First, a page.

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dalbuc

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: February 19, 2007, 10:47:13 PM

I'd wondered about this:

http://www.footballoutsiders.com/2005/01/19/ramblings/stat-analysis/2262/


A study of 30 players is not sufficient to determine the best way to develop a quarterback. Nonetheless, this limited evidence clearly shows that highly drafted quarterbacks that have waited through at least their rookie season have a much better track record than those who play their rookie seasons. While it is possible that a major factor in the success of those quarterbacks is the quality of the team when they became the full-time starter, it still seems inappropriate for a team to throw their high draft pick into the fire if they are not a good team.

All posts are opinions in case you are too stupid to figure that out on your own without me saying it over and over.
If you think Manziel is the best QB in this draft I can safely assume you are an idiot and will treat you as such.

jsunm73

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#1 : February 19, 2007, 11:46:07 PM

dal to me it is like a player in baseball.say a closer.they have to have the right makeup.that is to say an attitude like nobody else.call it mental toughness,stubborness,or maybe even stupidity.like a guy will to ram his head into a brick wall 100 times just to prove he can do it.as a pro qb you either have those entangibles,plus talent,and maybe even some luck.now throwing a qb to the wolves as you say,cannot be determined until you do it.besides it is how he reacts.like a man or a mouse.that is why they have those stupid tests at the combine all with all those interviews and skill tests.can some guys fool you sure.but can you tell a winner from a loser?i say definately.it all depends also on how badly you can fool yourself or make a desperate move.that is to say buy some fool's gold.is it always wise.no.can it get a coach fired.yes.does it pan out sometimes.look at say rich gannon.it all depends on the team,good coaching and the player's willingness to learn and believe in himself.in my opinion rookies should play a little just to get a taste of what they are in for.if not then like simms it is on the job training.we have seen how that has worked out so far.i hope this helps.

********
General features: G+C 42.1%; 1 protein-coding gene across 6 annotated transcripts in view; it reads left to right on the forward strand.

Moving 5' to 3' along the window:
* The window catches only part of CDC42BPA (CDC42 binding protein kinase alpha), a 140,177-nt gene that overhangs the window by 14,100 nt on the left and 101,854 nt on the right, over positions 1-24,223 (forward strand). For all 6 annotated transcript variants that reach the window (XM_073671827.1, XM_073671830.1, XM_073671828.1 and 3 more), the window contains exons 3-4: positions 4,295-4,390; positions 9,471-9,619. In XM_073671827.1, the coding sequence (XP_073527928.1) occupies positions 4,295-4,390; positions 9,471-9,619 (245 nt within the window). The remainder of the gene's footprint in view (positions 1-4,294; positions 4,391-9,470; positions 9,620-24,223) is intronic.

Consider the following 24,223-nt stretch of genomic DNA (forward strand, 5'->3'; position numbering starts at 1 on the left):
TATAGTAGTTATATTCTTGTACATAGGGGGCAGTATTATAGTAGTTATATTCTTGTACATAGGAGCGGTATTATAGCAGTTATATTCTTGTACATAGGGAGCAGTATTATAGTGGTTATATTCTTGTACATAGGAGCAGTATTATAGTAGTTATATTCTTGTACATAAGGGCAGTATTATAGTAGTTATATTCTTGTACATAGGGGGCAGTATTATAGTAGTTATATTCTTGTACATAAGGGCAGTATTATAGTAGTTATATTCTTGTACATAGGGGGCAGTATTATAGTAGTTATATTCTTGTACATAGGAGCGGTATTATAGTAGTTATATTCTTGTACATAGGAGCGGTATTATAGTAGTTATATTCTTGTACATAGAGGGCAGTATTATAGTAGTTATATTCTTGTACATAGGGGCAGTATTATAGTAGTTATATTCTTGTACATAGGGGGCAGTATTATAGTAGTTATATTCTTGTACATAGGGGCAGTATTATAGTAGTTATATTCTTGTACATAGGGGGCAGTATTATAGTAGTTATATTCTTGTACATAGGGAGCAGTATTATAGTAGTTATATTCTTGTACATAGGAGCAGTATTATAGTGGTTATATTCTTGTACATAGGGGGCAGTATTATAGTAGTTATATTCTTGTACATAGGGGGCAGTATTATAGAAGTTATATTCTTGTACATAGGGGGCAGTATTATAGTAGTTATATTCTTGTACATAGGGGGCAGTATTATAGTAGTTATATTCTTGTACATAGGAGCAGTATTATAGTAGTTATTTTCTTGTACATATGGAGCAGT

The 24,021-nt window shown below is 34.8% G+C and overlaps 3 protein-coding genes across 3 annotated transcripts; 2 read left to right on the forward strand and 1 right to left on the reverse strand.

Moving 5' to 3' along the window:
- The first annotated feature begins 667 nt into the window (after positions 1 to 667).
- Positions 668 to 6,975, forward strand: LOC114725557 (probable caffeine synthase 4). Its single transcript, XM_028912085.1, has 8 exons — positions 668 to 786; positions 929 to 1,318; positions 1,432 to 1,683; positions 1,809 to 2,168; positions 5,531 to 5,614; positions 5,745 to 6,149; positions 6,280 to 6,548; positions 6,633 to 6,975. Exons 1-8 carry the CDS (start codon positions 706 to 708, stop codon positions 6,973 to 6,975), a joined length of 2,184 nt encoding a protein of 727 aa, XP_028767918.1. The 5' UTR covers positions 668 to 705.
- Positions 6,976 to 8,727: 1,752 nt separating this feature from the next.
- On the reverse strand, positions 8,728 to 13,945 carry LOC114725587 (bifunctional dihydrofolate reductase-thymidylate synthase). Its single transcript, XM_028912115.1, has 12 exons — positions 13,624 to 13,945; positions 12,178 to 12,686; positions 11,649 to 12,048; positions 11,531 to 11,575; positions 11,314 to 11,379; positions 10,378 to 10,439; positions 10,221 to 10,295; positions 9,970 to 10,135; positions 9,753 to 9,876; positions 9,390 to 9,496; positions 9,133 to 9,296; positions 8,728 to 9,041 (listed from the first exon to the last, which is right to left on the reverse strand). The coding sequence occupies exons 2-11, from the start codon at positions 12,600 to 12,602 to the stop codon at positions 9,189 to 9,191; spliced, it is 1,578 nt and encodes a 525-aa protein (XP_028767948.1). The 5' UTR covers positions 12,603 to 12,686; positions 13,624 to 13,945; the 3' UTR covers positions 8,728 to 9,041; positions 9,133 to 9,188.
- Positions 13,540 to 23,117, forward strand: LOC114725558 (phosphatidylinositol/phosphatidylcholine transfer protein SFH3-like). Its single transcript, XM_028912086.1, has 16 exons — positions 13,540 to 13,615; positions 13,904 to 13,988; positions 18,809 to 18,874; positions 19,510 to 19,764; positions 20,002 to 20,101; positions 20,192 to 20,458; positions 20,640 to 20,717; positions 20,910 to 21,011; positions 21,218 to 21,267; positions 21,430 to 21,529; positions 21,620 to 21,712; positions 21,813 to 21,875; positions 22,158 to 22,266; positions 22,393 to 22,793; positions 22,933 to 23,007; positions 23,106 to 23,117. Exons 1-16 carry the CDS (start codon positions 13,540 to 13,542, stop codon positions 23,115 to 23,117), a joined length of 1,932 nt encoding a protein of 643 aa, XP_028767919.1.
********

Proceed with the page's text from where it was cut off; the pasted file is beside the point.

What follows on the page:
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#2 : February 20, 2007, 01:13:42 AM

Alot has to do with their team.  A fair amount has to do with the difference in training from college to pros.  I'd say another big factor is the hit to their confidence.  Coming in from college these guys could do a ton of things on the field that they can't do in the NFL.  Some of these guys just got shell-shocked, it happens.  If you're looking for someone who'll hit the ground running next year, look for Leinart, although he may be hurt by having 2 coaches his first 2 years.  Grads may never recover.  I'd think it's especially hard on the smaller school guys who don't have that polish on their mechanics that a Leinart might have. 
Before you can really be successful at the NFL level you have to have that consistency in mechanics, or be blessed with a great team to carry you.  The Big Ben group guys that were successful had one or both: good pre-NFL training, or a good team to carry them so the didn't get shell-shocked.  This kept their confidence intact while they put the final flourishes on their mechanics.  I think the main thing is to make sure they retain the confidence that they can make that pass, that they can read that D, that they can do what they want out there.
So if I was looking at a rookie I'd ask how far along in perfecting his form and understanding what they see.  There are guys out there that can't step in and make the plays, the throws they used to in college, without getting their stuff polished up first.  Those are the ones that need time to develop, a year or two.  They have the other pieces, but if you throw them in too early you'll cripple their belief -- it only takes a tenth of a second of hesitation and the window on that pass is closed.  They're the guys that are "rough but with potential".  They need to be less rough before you throw them into the fire, or they'll always be a bit unsure.
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